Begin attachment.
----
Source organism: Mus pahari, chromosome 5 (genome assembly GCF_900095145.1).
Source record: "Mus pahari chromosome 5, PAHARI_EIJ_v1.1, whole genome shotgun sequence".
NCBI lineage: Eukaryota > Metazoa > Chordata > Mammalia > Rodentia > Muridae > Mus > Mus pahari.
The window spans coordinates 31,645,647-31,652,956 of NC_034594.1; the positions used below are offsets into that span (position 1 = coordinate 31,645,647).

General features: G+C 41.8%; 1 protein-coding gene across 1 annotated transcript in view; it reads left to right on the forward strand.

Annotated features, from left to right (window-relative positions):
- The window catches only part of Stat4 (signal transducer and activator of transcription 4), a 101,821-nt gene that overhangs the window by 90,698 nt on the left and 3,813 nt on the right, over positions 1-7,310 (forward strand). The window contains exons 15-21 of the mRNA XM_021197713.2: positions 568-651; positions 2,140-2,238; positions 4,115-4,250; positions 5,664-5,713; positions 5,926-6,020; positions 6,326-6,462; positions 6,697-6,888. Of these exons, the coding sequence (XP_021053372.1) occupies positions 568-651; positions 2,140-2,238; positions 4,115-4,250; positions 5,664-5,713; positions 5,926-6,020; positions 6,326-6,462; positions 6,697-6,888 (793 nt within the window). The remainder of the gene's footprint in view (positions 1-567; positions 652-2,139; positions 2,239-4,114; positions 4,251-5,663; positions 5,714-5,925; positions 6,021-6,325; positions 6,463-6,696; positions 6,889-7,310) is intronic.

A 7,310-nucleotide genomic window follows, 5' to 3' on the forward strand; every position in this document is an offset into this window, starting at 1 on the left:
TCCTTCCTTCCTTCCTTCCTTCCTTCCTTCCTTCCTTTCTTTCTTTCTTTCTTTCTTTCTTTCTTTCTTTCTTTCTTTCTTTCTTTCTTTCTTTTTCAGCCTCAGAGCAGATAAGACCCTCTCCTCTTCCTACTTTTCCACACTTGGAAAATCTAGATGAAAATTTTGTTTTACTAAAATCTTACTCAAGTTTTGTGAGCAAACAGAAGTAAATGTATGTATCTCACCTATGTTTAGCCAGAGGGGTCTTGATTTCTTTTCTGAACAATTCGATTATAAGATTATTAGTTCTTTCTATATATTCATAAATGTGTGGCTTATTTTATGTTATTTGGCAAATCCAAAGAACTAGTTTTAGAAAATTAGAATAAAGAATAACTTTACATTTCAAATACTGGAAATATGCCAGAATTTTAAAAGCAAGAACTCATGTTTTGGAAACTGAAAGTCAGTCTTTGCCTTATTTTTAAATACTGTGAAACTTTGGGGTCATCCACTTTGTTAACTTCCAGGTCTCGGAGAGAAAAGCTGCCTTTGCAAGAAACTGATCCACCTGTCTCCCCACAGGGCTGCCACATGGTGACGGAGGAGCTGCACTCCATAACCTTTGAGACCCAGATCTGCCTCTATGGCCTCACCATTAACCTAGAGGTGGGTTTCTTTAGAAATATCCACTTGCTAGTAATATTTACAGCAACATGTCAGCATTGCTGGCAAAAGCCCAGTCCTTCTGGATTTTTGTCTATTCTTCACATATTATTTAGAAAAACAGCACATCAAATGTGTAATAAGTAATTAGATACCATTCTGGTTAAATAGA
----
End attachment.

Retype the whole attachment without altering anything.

Source organism: Mus pahari, chromosome 5 (genome assembly GCF_900095145.1).
Source record: "Mus pahari chromosome 5, PAHARI_EIJ_v1.1, whole genome shotgun sequence".
NCBI lineage: Eukaryota > Metazoa > Chordata > Mammalia > Rodentia > Muridae > Mus > Mus pahari.
The window spans coordinates 31,645,647-31,652,956 of NC_034594.1; the positions used below are offsets into that span (position 1 = coordinate 31,645,647).

General features: G+C 41.8%; 1 protein-coding gene across 1 annotated transcript in view; it reads left to right on the forward strand.

Annotated features, from left to right (window-relative positions):
- The window catches only part of Stat4 (signal transducer and activator of transcription 4), a 101,821-nt gene that overhangs the window by 90,698 nt on the left and 3,813 nt on the right, over positions 1-7,310 (forward strand). The window contains exons 15-21 of the mRNA XM_021197713.2: positions 568-651; positions 2,140-2,238; positions 4,115-4,250; positions 5,664-5,713; positions 5,926-6,020; positions 6,326-6,462; positions 6,697-6,888. Of these exons, the coding sequence (XP_021053372.1) occupies positions 568-651; positions 2,140-2,238; positions 4,115-4,250; positions 5,664-5,713; positions 5,926-6,020; positions 6,326-6,462; positions 6,697-6,888 (793 nt within the window). The remainder of the gene's footprint in view (positions 1-567; positions 652-2,139; positions 2,239-4,114; positions 4,251-5,663; positions 5,714-5,925; positions 6,021-6,325; positions 6,463-6,696; positions 6,889-7,310) is intronic.

A 7,310-nucleotide genomic window follows, 5' to 3' on the forward strand; every position in this document is an offset into this window, starting at 1 on the left:
TCCTTCCTTCCTTCCTTCCTTCCTTCCTTCCTTCCTTTCTTTCTTTCTTTCTTTCTTTCTTTCTTTCTTTCTTTCTTTCTTTCTTTCTTTCTTTTTCAGCCTCAGAGCAGATAAGACCCTCTCCTCTTCCTACTTTTCCACACTTGGAAAATCTAGATGAAAATTTTGTTTTACTAAAATCTTACTCAAGTTTTGTGAGCAAACAGAAGTAAATGTATGTATCTCACCTATGTTTAGCCAGAGGGGTCTTGATTTCTTTTCTGAACAATTCGATTATAAGATTATTAGTTCTTTCTATATATTCATAAATGTGTGGCTTATTTTATGTTATTTGGCAAATCCAAAGAACTAGTTTTAGAAAATTAGAATAAAGAATAACTTTACATTTCAAATACTGGAAATATGCCAGAATTTTAAAAGCAAGAACTCATGTTTTGGAAACTGAAAGTCAGTCTTTGCCTTATTTTTAAATACTGTGAAACTTTGGGGTCATCCACTTTGTTAACTTCCAGGTCTCGGAGAGAAAAGCTGCCTTTGCAAGAAACTGATCCACCTGTCTCCCCACAGGGCTGCCACATGGTGACGGAGGAGCTGCACTCCATAACCTTTGAGACCCAGATCTGCCTCTATGGCCTCACCATTAACCTAGAGGTGGGTTTCTTTAGAAATATCCACTTGCTAGTAATATTTACAGCAACATGTCAGCATTGCTGGCAAAAGCCCAGTCCTTCTGGATTTTTGTCTATTCTTCACATATTATTTAGAAAAACAGCACATCAAATGTGTAATAAGTAATTAGATACCATTCTGGTTAAATAGA